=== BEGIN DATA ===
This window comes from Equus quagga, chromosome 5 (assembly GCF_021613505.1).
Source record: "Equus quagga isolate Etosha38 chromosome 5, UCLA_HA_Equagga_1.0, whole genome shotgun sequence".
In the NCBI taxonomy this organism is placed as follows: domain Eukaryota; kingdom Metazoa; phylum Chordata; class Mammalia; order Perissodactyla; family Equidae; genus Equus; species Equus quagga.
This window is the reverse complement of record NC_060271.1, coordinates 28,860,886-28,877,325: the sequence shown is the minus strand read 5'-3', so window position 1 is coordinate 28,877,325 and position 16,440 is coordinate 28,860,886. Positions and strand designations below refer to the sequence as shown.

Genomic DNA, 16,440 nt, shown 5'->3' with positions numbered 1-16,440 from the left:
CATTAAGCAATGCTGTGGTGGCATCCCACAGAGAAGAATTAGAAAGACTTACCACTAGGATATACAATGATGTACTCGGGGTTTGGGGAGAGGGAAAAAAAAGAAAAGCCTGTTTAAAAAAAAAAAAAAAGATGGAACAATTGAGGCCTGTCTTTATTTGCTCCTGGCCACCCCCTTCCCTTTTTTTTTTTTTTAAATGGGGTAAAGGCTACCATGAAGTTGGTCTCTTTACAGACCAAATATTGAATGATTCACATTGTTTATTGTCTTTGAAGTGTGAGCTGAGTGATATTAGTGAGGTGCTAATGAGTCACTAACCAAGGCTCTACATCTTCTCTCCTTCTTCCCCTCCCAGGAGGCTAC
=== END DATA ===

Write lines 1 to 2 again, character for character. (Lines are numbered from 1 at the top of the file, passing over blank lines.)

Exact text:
This window comes from Equus quagga, chromosome 5 (assembly GCF_021613505.1).
Source record: "Equus quagga isolate Etosha38 chromosome 5, UCLA_HA_Equagga_1.0, whole genome shotgun sequence".